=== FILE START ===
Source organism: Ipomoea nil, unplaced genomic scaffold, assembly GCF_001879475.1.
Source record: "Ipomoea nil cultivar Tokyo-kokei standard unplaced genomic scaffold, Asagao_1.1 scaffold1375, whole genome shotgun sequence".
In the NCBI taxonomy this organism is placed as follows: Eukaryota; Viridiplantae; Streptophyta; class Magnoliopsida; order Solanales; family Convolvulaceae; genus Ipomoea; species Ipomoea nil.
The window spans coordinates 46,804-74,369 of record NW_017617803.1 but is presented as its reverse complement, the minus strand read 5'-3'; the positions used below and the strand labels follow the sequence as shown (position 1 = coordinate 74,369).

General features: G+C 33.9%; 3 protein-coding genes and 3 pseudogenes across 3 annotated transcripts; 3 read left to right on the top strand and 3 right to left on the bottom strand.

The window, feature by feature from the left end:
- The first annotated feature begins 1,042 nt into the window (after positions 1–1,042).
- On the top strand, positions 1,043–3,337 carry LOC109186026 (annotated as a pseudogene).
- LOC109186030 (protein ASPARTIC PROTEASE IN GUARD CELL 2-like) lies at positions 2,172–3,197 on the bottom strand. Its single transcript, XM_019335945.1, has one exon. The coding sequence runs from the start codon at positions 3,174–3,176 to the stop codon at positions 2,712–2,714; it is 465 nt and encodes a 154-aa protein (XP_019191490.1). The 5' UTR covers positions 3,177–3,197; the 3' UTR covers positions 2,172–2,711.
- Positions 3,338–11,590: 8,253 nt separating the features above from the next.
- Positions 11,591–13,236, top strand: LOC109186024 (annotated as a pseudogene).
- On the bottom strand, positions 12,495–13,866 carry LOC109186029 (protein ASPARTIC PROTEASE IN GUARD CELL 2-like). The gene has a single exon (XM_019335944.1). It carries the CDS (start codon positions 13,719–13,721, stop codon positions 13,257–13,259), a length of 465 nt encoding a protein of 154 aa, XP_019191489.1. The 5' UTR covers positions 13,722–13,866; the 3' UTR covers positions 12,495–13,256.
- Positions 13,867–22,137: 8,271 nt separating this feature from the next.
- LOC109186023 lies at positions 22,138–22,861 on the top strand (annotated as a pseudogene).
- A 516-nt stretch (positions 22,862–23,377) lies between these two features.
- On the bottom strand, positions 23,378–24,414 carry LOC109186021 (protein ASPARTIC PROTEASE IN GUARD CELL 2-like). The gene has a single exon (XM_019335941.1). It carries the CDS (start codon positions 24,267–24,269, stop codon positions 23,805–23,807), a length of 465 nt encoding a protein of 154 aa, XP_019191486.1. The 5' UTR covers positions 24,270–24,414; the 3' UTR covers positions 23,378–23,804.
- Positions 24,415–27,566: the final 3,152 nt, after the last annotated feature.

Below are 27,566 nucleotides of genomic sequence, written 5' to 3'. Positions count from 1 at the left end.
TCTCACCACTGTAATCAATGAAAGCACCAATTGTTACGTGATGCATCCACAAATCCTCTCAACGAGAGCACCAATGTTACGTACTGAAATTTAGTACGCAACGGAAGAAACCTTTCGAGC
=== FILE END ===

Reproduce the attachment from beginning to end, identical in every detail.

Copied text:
Source organism: Ipomoea nil, unplaced genomic scaffold, assembly GCF_001879475.1.
Source record: "Ipomoea nil cultivar Tokyo-kokei standard unplaced genomic scaffold, Asagao_1.1 scaffold1375, whole genome shotgun sequence".
In the NCBI taxonomy this organism is placed as follows: Eukaryota; Viridiplantae; Streptophyta; class Magnoliopsida; order Solanales; family Convolvulaceae; genus Ipomoea; species Ipomoea nil.
The window spans coordinates 46,804-74,369 of record NW_017617803.1 but is presented as its reverse complement, the minus strand read 5'-3'; the positions used below and the strand labels follow the sequence as shown (position 1 = coordinate 74,369).

General features: G+C 33.9%; 3 protein-coding genes and 3 pseudogenes across 3 annotated transcripts; 3 read left to right on the top strand and 3 right to left on the bottom strand.

The window, feature by feature from the left end:
- The first annotated feature begins 1,042 nt into the window (after positions 1–1,042).
- On the top strand, positions 1,043–3,337 carry LOC109186026 (annotated as a pseudogene).
- LOC109186030 (protein ASPARTIC PROTEASE IN GUARD CELL 2-like) lies at positions 2,172–3,197 on the bottom strand. Its single transcript, XM_019335945.1, has one exon. The coding sequence runs from the start codon at positions 3,174–3,176 to the stop codon at positions 2,712–2,714; it is 465 nt and encodes a 154-aa protein (XP_019191490.1). The 5' UTR covers positions 3,177–3,197; the 3' UTR covers positions 2,172–2,711.
- Positions 3,338–11,590: 8,253 nt separating the features above from the next.
- Positions 11,591–13,236, top strand: LOC109186024 (annotated as a pseudogene).
- On the bottom strand, positions 12,495–13,866 carry LOC109186029 (protein ASPARTIC PROTEASE IN GUARD CELL 2-like). The gene has a single exon (XM_019335944.1). It carries the CDS (start codon positions 13,719–13,721, stop codon positions 13,257–13,259), a length of 465 nt encoding a protein of 154 aa, XP_019191489.1. The 5' UTR covers positions 13,722–13,866; the 3' UTR covers positions 12,495–13,256.
- Positions 13,867–22,137: 8,271 nt separating this feature from the next.
- LOC109186023 lies at positions 22,138–22,861 on the top strand (annotated as a pseudogene).
- A 516-nt stretch (positions 22,862–23,377) lies between these two features.
- On the bottom strand, positions 23,378–24,414 carry LOC109186021 (protein ASPARTIC PROTEASE IN GUARD CELL 2-like). The gene has a single exon (XM_019335941.1). It carries the CDS (start codon positions 24,267–24,269, stop codon positions 23,805–23,807), a length of 465 nt encoding a protein of 154 aa, XP_019191486.1. The 5' UTR covers positions 24,270–24,414; the 3' UTR covers positions 23,378–23,804.
- Positions 24,415–27,566: the final 3,152 nt, after the last annotated feature.

Below are 27,566 nucleotides of genomic sequence, written 5' to 3'. Positions count from 1 at the left end.
TCTCACCACTGTAATCAATGAAAGCACCAATTGTTACGTGATGCATCCACAAATCCTCTCAACGAGAGCACCAATGTTACGTACTGAAATTTAGTACGCAACGGAAGAAACCTTTCGAGC